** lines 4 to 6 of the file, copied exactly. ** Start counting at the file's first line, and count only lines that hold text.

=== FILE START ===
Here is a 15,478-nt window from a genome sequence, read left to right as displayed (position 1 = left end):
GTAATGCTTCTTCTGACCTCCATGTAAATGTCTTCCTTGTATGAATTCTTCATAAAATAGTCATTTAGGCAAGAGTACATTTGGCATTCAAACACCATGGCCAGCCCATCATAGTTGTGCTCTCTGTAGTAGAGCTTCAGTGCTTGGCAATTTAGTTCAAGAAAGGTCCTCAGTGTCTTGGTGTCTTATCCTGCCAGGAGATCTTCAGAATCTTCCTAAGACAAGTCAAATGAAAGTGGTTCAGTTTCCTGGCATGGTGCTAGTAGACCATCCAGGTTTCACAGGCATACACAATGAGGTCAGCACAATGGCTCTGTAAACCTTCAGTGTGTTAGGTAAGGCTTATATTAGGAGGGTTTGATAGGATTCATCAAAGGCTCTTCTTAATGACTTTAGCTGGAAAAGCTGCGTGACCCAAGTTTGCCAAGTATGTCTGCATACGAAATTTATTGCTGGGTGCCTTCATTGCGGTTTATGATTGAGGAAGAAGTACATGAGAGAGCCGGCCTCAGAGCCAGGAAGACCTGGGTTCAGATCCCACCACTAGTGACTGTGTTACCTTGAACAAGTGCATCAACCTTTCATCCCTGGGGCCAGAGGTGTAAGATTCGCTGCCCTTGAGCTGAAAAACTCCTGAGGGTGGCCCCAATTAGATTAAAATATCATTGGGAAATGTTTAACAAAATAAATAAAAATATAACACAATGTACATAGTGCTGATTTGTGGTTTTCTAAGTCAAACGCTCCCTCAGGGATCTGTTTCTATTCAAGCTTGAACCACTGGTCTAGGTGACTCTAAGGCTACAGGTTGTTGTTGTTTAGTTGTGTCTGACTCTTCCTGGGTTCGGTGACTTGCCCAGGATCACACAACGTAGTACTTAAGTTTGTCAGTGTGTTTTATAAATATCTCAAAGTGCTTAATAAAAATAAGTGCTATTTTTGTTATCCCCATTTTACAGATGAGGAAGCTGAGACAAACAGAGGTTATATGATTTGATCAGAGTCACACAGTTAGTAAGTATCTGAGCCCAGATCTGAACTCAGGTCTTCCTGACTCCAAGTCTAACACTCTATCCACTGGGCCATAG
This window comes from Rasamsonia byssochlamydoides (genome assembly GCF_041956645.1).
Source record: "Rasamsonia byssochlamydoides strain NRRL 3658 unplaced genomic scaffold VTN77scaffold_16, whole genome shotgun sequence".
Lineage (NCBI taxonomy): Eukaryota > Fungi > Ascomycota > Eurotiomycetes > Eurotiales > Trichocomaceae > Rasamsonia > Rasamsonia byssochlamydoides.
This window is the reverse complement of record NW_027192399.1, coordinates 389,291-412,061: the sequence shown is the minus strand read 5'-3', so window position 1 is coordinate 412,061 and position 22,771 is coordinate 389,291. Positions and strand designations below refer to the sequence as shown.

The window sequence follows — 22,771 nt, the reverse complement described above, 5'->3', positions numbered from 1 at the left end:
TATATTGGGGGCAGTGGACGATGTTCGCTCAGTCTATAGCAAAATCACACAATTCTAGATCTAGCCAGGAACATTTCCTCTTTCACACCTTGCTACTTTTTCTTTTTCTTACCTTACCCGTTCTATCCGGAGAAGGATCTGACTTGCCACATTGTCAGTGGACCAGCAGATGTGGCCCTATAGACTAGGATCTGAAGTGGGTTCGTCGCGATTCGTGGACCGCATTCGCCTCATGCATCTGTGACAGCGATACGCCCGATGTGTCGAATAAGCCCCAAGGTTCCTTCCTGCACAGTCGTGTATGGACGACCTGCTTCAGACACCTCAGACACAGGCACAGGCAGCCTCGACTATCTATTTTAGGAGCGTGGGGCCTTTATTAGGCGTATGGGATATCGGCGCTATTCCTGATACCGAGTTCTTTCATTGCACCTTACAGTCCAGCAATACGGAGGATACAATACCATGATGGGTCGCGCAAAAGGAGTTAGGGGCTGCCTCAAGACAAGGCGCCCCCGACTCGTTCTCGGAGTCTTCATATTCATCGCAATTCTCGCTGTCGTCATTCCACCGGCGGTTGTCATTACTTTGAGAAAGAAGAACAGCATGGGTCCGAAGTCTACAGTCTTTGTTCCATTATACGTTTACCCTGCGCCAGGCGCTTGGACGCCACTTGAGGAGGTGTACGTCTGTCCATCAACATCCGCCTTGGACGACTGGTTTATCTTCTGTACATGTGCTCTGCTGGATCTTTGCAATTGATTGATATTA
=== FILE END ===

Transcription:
Source record: "Rasamsonia byssochlamydoides strain NRRL 3658 unplaced genomic scaffold VTN77scaffold_16, whole genome shotgun sequence".
Lineage (NCBI taxonomy): Eukaryota > Fungi > Ascomycota > Eurotiomycetes > Eurotiales > Trichocomaceae > Rasamsonia > Rasamsonia byssochlamydoides.
This window is the reverse complement of record NW_027192399.1, coordinates 389,291-412,061: the sequence shown is the minus strand read 5'-3', so window position 1 is coordinate 412,061 and position 22,771 is coordinate 389,291. Positions and strand designations below refer to the sequence as shown.